Colours of Wildlife: Sharpe's Grysbok

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Sharpe's Grysbok

Willem is a wildlife artist based in South Africa. He says "My aim is simply to express the beauty and wonder that is in Nature, and to heighten people's appreciation of plants, animals and the wilderness. Not everything I paint is African! Though I've never been there, I'm also fascinated by Asia and I've done paintings of Asian rhinos and birds as well. I may in future do some of European, Australian and American species too. I'm fascinated by wild things from all over the world! I mainly paint in watercolours. . . but actually many media including 'digital' paintings with the computer!"

Sharpe's Grysbok by Willem

This little antelope, a Sharpe's Grysbok, Raphicerus sharpei, is a close relative of the one I featured here previously, the Cape Grysbok. Sharpe's grysbok is named after Sir Arthur Sharpe, who shot the first specimen known to science in what is today Malawi. Compared to the Cape Grysbok, it is smaller and more delicate, with a richer reddish-brown coloration, given a grizzled effect by the many interspersed white hairs. It occurs from north-east South Africa into Mozambique, Zimbabwe, Zambia, Malawi and Tanzania. It can't be confused with the Cape Grysbok in habitat, since the ranges of the two species are separated by about a thousand kilometres, but it can be mistaken for a Steenbok. But it is smaller and more compact, with a more skulking demeanour, and the grizzled fur is a giveaway if seen. I myself have so far only seen this species once, in the Kruger National Park.

As in the Cape Grysbok and the Oribi, the female Sharpe's Grysbok is slightly larger than the male, averaging about 7.7 kg/17 lbs compared to his 7.3 kg/16 lbs. But only the male has the short, straight, wide-set horns. The body is covered by rather long hairs for a tropical antelope, longest of all over the rump, rendering the very short tail practically invisible. Their facial scent glands are broken up into several small patches, rather than being a continuous area of naked skin. They also have scent glands on their feet and in front of their genital regions. Scent-marking, as in other small antelopes, is very important to them for proclaiming their territories.

Sharpe's Grysboks live in dry, hot country with adequate shelter. They like medium-length grass and thickets in which to hide from potential predators. They tend to hang around the bases of rocky hills, or broken, stony country with lots of shrubs. They will inhabit tall, dry woodland if there's adequate ground cover. They're active mostly at night, and although rams and ewes form loyal pair bonds, they're usually seen singly. And they're not seen often at all. They're extremely shy and secretive, and their grizzled fur actually camouflages them very well in scrubby country. By day they'll rest well-concealed in bushes and thickets; when approached too closely they'll dart out and run for new cover, or sometimes for the hole dug by an aardvark to hide in. They have a skulking way of running with a crouched posture, so that even then they're not easy to see well. If seen feeding by day, they also have a strange, hunched posture, with the forequarters lowered and the hindquarters raised high.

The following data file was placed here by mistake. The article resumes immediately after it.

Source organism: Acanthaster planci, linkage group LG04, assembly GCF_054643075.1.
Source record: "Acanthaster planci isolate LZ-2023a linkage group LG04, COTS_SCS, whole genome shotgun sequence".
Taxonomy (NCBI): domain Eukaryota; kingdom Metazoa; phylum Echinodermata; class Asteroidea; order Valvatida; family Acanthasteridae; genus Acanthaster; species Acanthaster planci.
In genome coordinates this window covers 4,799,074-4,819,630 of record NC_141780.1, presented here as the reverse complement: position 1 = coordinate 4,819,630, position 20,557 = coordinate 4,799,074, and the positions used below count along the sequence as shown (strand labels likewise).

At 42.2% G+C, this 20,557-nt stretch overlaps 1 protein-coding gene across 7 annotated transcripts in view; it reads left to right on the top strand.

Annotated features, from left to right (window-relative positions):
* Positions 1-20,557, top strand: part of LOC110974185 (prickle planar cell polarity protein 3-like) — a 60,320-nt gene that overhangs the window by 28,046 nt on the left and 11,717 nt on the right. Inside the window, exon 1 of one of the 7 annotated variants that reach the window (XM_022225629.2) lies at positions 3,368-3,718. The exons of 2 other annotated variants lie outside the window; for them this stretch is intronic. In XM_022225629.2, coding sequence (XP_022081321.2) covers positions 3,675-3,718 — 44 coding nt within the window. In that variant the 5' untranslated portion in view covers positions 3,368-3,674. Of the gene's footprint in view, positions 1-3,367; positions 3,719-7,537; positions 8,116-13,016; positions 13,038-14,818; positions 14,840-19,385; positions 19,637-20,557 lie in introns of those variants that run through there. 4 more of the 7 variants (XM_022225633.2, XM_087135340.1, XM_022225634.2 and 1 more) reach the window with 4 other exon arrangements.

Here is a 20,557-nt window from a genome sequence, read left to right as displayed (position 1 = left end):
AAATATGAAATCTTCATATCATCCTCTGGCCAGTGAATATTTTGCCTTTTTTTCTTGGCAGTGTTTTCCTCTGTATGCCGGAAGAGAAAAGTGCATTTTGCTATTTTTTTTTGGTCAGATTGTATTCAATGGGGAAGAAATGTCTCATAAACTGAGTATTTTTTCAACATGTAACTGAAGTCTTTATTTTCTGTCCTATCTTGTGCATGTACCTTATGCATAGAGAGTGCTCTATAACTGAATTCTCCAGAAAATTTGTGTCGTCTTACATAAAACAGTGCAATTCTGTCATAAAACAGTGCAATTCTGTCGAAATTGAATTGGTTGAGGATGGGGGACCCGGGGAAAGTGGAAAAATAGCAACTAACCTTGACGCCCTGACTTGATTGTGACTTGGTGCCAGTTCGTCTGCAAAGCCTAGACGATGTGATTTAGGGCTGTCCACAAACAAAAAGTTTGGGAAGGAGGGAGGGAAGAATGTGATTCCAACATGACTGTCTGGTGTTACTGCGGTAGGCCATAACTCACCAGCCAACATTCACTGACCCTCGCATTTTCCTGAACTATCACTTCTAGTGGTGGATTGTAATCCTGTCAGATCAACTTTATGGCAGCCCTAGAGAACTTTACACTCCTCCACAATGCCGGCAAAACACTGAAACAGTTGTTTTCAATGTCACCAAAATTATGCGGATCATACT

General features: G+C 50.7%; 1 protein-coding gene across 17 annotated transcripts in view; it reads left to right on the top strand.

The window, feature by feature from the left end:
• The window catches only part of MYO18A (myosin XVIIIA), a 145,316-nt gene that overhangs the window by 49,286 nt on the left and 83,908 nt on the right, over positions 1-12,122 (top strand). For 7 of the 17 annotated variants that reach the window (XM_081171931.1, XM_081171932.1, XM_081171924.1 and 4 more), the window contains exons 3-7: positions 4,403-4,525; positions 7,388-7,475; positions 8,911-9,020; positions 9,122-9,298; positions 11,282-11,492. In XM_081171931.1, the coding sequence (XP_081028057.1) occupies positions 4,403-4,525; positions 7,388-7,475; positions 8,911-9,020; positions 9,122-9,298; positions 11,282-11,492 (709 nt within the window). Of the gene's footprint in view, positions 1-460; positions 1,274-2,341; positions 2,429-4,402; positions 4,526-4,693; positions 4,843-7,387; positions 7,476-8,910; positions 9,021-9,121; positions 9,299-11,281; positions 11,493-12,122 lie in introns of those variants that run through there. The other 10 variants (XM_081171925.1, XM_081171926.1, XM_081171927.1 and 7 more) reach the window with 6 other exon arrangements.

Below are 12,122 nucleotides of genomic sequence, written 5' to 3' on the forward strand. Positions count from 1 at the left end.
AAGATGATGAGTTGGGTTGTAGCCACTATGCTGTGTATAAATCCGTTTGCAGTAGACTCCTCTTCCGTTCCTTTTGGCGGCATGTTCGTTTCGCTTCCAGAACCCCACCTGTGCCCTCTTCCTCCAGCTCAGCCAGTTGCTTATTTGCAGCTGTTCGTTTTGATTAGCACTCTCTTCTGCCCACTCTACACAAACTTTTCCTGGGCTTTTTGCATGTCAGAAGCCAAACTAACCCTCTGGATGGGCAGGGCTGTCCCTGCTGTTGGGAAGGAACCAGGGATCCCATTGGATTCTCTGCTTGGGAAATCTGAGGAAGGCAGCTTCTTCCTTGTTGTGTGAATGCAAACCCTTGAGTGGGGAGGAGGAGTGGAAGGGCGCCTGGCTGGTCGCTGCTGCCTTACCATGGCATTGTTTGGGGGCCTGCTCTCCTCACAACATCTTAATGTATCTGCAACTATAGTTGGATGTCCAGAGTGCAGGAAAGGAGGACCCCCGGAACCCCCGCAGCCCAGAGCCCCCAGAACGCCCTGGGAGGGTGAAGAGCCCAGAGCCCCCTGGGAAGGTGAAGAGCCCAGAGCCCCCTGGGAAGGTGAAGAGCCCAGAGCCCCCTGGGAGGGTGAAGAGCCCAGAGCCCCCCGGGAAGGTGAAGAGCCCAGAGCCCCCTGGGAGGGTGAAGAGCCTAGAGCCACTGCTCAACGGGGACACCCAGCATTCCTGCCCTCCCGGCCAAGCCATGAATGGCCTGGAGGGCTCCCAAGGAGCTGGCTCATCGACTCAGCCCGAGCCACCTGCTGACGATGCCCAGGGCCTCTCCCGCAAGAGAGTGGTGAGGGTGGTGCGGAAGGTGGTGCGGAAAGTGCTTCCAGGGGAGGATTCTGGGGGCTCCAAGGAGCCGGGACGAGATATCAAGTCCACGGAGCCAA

In shape and lifestyle, these antelopes are very primitive, resembling the first antelopes to enter Africa some 18 million years ago. They have few adaptations and are generalist feeders. They browse from low trees and shrubs, taking leaves, twigs, shoots, fruits and flowers. They often take rather coarse browse, their short little muzzles, strong teeth and jaws being able to deal with this. About a third of their food intake is grass. The bonded male and female share a territory, but only occasionally feed in each other's presence.

It appears that Sharpe's grysboks can breed any time of the year … this has to be linked to the availability of food. After mating, the ewe carries her lamb for about seven months. After birth the lamb stays hidden, the mother coming to it to feed and clean it. Older lambs accompany their mothers, only leaving to seek their own mates and territories when they're adult. They can live to the age of eight years.

Rarely seen and poorly known, these little antelopes may nevertheless be fairly common over a large region in Africa. Still, they may be declining in number. They're vulnerable to the continuing destruction of wild countryside to make way for farms and human settlements, even though they're able to adapt to feeding on vegetable crops – in which case they then open themselves up to direct persecution by the human planters of those crops. They're also hunted with dogs in some regions, but there are places in Tanzania where there's a taboo on eating their flesh, and where they consequently flourish. Overall, this species needs careful monitoring, but because of their small size, generalist lifestyle and modest needs, they're sure to respond well to conservation strategies.

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